Chestertown B&B is business and home

DREAM HOME

January 31, 2009|By Marie Gullard | Marie Gullard,Special to The Baltimore Sun

Bob and Susan Lathroum had always dreamed of owning and operating a bed-and-breakfast. So 11 years ago, when Bob lost his third management job in 15 years, the couple decided the time was right to pursue that dream. The quest led them from Linthicum to Chestertown on the Eastern Shore.

"The second time I crossed the bridge over the Chester River, I said, 'This is home,' " Susan Lathroum recalled of the historic little town.

The Lathroums purchased the Widow's Walk Inn in 1997. Covered in yellow clapboard siding and trimmed with deep red shutters, the stately Victorian was built in 1877 and is listed in Chestertown's historic registry.

The couple settled into the carriage house behind the inn. It was built in 1989 and was a part of the sale.

While Susan Lathroum read books on running a bed-and-breakfast, her husband updated the mansion's wiring and plumbing and replaced the roof.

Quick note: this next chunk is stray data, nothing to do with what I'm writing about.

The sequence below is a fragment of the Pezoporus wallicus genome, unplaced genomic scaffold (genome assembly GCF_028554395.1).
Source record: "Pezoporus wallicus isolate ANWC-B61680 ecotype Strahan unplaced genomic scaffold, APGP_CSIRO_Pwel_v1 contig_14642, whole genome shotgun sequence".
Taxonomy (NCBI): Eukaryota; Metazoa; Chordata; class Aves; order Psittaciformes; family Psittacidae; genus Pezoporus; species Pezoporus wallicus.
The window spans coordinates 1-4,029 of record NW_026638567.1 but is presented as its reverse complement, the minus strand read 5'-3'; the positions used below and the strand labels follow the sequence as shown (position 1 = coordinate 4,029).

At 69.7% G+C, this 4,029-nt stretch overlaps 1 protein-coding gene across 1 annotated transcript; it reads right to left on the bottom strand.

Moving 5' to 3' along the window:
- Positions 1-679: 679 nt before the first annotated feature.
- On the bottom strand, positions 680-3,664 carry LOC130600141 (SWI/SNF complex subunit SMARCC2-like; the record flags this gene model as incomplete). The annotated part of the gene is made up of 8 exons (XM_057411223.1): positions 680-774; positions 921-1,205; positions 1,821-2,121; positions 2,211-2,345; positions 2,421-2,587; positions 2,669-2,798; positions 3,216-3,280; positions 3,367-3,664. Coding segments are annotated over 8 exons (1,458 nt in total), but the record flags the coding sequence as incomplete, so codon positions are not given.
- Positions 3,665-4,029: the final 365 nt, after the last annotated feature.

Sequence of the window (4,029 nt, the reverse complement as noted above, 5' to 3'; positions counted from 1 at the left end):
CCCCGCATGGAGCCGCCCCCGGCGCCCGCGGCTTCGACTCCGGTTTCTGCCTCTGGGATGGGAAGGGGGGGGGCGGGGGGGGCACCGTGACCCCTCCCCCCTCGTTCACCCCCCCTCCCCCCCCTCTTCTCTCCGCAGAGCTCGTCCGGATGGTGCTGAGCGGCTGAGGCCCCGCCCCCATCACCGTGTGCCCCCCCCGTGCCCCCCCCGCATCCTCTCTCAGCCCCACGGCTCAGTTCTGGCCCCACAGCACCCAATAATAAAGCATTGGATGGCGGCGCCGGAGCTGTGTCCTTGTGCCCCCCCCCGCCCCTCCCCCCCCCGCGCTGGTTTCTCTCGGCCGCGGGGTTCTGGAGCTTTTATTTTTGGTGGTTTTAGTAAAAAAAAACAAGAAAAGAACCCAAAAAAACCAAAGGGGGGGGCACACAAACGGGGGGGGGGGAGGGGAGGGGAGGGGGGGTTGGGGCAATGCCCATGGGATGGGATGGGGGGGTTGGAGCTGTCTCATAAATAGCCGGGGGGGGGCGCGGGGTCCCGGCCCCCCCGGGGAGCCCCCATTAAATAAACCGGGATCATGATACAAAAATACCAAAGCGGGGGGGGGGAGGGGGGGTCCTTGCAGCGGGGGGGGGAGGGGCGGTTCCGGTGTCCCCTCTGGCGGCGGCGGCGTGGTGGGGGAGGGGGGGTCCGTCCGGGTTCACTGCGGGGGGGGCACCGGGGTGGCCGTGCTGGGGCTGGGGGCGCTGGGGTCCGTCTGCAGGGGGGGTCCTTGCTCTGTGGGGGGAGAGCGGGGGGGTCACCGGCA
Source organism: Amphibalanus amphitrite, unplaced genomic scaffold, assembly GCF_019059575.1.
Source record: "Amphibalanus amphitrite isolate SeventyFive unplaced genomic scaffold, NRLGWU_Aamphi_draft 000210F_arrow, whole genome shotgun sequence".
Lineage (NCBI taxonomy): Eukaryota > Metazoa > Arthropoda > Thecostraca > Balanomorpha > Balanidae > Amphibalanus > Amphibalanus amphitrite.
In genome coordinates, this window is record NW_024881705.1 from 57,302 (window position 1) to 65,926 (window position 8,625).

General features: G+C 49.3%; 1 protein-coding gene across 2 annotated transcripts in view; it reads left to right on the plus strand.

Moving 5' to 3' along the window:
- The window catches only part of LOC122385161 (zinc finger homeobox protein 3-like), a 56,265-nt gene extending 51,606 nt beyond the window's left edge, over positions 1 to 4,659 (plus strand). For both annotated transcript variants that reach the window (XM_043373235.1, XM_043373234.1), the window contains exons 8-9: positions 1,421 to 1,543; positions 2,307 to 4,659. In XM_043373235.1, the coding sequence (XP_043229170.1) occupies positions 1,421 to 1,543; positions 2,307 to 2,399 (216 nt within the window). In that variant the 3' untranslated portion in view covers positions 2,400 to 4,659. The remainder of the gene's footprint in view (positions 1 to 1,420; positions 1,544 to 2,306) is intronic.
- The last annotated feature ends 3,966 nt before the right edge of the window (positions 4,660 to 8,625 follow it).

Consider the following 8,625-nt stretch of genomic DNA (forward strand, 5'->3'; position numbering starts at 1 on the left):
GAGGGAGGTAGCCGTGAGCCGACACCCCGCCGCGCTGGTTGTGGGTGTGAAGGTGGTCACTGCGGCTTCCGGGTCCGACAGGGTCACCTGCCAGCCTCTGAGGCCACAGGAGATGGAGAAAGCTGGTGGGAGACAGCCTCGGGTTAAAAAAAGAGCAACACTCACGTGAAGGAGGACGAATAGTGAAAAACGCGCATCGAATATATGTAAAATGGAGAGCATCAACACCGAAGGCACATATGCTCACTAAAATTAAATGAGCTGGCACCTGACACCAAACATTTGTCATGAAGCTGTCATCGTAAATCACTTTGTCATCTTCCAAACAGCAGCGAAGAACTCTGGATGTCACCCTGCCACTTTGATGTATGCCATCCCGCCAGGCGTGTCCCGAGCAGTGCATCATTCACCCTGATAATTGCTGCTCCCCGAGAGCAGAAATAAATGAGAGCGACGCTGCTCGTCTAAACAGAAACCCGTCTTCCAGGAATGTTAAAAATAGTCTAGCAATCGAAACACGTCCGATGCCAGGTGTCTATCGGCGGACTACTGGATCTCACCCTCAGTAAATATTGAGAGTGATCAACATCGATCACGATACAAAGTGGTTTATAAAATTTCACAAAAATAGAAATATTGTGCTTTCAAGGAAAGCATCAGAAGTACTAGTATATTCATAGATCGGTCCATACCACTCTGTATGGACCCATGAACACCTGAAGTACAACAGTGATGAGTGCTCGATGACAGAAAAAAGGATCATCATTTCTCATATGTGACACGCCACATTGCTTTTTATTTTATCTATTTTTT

They spent $50,000 for furnishings that would be true to the Victorian era and be comfortable.

The parlor, with its mahogany shuttered bay windows, has been treated to a pair of tufted velvet side chairs in bright pink. Queen Anne-styled wing chairs are covered in soft blue, and a striped camelback sofa sits behind an oak coffee table. The dining room, in addition to bright floral wallpaper, boasts a long, double-pedestal mahogany table.

Homey bed quilts in chenille and embroidered cotton cover the beds in all five guest rooms, while antique wall hangings and little touches, such as silk-flower arrangements and lace curtains, recall the Victorian era that the Lathroums' guests so enjoy.

making the house their own

* Keeping it in the family. The Lathroums placed family pieces throughout the inn, such as a mahogany side cabinet in the parlor and Bob Lathroum's childhood bedroom furniture in a guest room.

* Simple decor. In the carriage house, the Lathroums went for a country-cottage decor that includes overstuffed, floral upholstered chairs, a round oak dining table with Windsor-backed chairs and simple tie-back curtains at the window. The unfussy decor here is in contrast to the frills and high ornamentation in the mansion house.

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